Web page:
© The Thomson Corporation ISSN 1367-6733
Rediscovering the role of natural products in drug discovery
Manoj C Desai & Samuel Chackalamannil
There has been a steady decline in the number of new drug approvals over the past decade and the number of drugs reaching the market in 2008 is predicted to be at an all-time low . In the past, several reasons have been proposed to explain this reduction in new drug launches, such as the increasing complexity of disease targets, a higher entry standard for new drugs because they have to compete against an already improved standard of care, and increasing regulatory hurdles . While these explanations are accurate, the declining role of natural products in drug discovery research is another major factor.
Natural products have contributed significantly to the discovery of new drugs for many decades. An analysis of all small-molecule drugs that were launched worldwide during the 25-year period between 1981 and 2006 revealed that 63% of these drugs were derived from natural products . Despite this enormous impact, most major pharmaceutical companies have abandoned their research into natural products. One might ask what the reason is behind this transition.
One of the biggest challenges in drug discovery is the initial identification of a suitable lead structure that can be optimized for clinical development. The extent to which the quality of the lead dictates the success of lead optimization has only been appreciated recently. Studies of existing drugs have demonstrated that the structural and physicochemical properties of final drugs are very similar to those of the initial leads from which they were generated . Natural products have traditionally provided lead compounds for drug discovery. Since the discovery of steroids and penicillin in the first half of the 20th century, the isolation and screening of natural products, which are often guided by the lore of 'ethanocopia', such as Chinese medicine and Ayurveda, were the norm of the pharmaceutical industry. For years, the pharmaceutical industry and governments channeled substantial resources into the isolation, screening and synthesis of biologically active natural products; however, since the early 1990s, the interest in natural product chemistry has waned.
There were many reasons for this decline of natural product research in the pharmaceutical industry. The most important reason was the introduction of high-throughput screening in the late 1980s and the inability of natural products to meet the ensuing compound requirements. In addition to the inherent difficulty of collecting natural product sources and extracting their active components, the natural product extracts were often incompatible with the high-throughput screening format. Repeated hits of a natural product that had already been isolated from a different source often resulted in the duplication of efforts. Also, very often, only extremely small quantities of pure compounds were available from natural sources, and some of these natural products had highly complex structures that made total synthesis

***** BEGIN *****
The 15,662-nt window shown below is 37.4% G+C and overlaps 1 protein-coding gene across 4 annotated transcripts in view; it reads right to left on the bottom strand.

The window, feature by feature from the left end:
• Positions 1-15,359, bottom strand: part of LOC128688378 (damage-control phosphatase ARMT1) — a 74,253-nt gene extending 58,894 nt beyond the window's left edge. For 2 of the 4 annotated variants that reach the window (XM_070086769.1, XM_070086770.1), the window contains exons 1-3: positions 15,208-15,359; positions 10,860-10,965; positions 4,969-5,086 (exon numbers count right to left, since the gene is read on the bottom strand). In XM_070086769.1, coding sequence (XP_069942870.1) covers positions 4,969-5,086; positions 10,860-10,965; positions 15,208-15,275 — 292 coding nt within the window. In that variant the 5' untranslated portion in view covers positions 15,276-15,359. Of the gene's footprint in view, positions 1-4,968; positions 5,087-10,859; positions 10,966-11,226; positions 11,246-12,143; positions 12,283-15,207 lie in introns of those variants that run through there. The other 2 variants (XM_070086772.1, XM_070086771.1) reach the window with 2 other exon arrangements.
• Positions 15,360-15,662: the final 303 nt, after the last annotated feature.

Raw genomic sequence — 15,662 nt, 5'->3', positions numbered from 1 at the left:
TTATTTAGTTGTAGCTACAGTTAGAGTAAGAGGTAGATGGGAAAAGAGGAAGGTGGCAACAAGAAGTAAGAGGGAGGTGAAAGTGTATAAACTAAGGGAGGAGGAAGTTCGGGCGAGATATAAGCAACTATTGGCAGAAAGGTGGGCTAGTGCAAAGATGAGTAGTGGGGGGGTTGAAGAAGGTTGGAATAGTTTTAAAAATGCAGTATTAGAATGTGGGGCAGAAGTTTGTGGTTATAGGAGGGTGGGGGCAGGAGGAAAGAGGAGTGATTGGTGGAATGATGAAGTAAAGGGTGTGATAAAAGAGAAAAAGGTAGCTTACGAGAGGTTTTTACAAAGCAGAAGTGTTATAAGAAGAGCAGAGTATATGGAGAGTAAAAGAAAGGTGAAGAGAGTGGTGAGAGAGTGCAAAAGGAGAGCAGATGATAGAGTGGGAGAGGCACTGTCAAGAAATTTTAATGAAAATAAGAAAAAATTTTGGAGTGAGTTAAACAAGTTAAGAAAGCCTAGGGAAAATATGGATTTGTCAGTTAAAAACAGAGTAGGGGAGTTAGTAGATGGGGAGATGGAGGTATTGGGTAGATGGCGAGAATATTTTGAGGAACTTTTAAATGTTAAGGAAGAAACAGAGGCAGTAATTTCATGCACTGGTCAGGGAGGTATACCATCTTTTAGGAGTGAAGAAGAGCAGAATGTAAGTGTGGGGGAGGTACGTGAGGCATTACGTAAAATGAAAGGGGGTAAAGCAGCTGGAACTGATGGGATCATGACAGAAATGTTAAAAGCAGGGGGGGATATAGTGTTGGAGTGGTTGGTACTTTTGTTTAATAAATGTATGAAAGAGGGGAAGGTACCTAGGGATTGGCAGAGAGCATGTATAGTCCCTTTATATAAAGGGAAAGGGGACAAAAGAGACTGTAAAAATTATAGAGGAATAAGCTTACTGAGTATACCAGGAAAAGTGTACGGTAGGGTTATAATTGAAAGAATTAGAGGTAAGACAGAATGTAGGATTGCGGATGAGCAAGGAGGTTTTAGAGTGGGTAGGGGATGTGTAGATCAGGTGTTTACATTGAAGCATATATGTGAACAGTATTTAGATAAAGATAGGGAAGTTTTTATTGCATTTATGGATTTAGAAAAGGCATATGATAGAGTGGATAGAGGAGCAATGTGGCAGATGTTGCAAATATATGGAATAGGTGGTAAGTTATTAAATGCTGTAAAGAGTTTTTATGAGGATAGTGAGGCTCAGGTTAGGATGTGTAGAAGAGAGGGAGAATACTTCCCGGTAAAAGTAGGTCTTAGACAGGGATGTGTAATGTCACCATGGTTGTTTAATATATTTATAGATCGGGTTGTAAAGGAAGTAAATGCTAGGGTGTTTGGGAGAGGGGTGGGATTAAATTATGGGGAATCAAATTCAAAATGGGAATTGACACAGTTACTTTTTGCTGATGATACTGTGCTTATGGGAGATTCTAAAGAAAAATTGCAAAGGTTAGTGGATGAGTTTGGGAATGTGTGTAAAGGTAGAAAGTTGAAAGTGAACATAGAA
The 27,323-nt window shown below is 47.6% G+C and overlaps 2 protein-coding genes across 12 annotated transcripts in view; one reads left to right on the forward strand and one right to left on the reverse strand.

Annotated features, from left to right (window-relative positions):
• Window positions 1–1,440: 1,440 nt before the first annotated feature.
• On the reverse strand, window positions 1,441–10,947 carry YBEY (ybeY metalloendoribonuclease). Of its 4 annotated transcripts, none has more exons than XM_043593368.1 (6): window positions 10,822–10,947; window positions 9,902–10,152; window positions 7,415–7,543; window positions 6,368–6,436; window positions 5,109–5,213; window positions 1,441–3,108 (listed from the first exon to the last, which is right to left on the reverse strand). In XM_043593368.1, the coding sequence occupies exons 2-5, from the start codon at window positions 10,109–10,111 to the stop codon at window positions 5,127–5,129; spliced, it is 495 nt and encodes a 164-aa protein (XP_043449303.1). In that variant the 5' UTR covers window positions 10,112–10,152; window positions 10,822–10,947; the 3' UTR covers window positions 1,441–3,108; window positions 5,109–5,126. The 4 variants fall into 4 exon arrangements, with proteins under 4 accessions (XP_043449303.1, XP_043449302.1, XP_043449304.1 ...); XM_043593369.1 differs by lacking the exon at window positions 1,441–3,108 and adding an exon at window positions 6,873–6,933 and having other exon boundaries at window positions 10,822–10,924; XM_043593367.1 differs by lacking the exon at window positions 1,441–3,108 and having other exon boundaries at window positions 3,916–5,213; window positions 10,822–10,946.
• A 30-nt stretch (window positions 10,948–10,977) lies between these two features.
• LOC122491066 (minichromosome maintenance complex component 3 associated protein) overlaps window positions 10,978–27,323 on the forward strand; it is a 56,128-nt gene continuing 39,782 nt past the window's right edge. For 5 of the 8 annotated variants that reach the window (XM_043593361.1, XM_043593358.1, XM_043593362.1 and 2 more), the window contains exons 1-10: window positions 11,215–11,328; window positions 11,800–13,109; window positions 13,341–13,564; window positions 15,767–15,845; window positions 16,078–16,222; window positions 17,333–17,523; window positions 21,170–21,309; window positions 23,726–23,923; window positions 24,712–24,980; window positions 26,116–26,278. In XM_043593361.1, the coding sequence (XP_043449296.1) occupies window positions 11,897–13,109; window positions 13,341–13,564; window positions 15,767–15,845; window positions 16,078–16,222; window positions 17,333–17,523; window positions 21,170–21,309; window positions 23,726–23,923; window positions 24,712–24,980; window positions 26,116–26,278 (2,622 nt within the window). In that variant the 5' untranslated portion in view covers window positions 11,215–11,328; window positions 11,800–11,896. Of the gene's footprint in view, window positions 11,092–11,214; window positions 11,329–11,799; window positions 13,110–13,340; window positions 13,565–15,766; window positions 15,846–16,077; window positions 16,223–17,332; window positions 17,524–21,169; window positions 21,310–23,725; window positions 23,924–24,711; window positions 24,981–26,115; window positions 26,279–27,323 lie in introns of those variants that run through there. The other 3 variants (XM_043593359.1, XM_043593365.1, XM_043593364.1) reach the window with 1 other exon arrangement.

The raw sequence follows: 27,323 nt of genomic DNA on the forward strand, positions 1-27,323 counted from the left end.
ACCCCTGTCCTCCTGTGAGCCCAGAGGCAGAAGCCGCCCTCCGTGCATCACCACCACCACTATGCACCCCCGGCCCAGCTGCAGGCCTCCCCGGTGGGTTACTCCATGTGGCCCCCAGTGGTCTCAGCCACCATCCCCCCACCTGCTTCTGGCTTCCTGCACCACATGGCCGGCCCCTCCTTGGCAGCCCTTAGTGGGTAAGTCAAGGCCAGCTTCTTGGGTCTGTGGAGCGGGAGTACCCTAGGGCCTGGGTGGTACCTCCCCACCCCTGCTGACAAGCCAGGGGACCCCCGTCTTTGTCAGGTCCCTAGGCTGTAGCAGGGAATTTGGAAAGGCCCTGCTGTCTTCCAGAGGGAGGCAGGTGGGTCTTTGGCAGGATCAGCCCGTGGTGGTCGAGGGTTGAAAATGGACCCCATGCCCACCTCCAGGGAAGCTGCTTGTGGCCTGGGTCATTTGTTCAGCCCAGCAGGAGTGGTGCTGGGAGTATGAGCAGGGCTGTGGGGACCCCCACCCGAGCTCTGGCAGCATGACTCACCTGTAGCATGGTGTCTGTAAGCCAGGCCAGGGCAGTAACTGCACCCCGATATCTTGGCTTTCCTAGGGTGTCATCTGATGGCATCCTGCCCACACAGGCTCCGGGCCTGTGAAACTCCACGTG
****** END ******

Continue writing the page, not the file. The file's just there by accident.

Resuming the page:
and scale-up difficult. Occasionally, companies faced intellectual property rights involving indigenous populations that were difficult to deal with . These difficulties associated with natural products propelled research into alternative high-throughput synthetic approaches, such as combinatorial chemistry.
In this context, the combinatorial chemistry approach seemed to be a viable alternative to natural products for the generation of a large number of compounds as it has the power to synthesize a wide array of compound libraries from given intermediates; however, the early combinatorial chemistry collections were designed based on synthetic feasibility, with little regard for the drug-like nature of the targets. Lead structures were selected based on their affinity, and these leads often lacked desirable physicochemical and ADMET (adsorption, distribution, metabolism, excretion and toxicity) properties. This placed the bar for lead optimization too high, that is, the need to simultaneously optimize biological, physicochemical and ADMET properties, and this led to high attrition rates. The combinatorial libraries were often supplemented with compound collections that were acquired from non-pharmaceutical client services, but these also lacked desirable physicochemical and ADMET properties. Because there is a 10- to 14-year period between lead identification and new drug introduction, the paucity of current market launches can be traced back to the rapid transition of drug discovery research from natural products to combinatorial chemistry, and the subsequent failure of early combinatorial
chemistry to fulfill its goal. Reflecting on the failure of combinatorial chemistry, a veteran industry leader stated that the industry should (in future) try to validate new technologies "before they are extensively embraced" .
However, combinatorial chemistry has matured over the years and has found its place in the armamentarium of drug hunters. Medicinal chemists have come to appreciate the context in which combinatorial chemistry is useful and its associated limitations. Failures in lead optimization and clinical trials prompted several critical assessments of the quality of compound collections in various pharma companies, and steps have been taken to remedy these problems . Today, more drug-like compound libraries are designed and synthesized using adapted combinatorial chemistry technologies. Some of these compounds are based on natural product scaffolds. This approach is likely to yield improved returns in future drug discovery efforts.
作者:admin@医学,生命科学 2011-09-19 05:14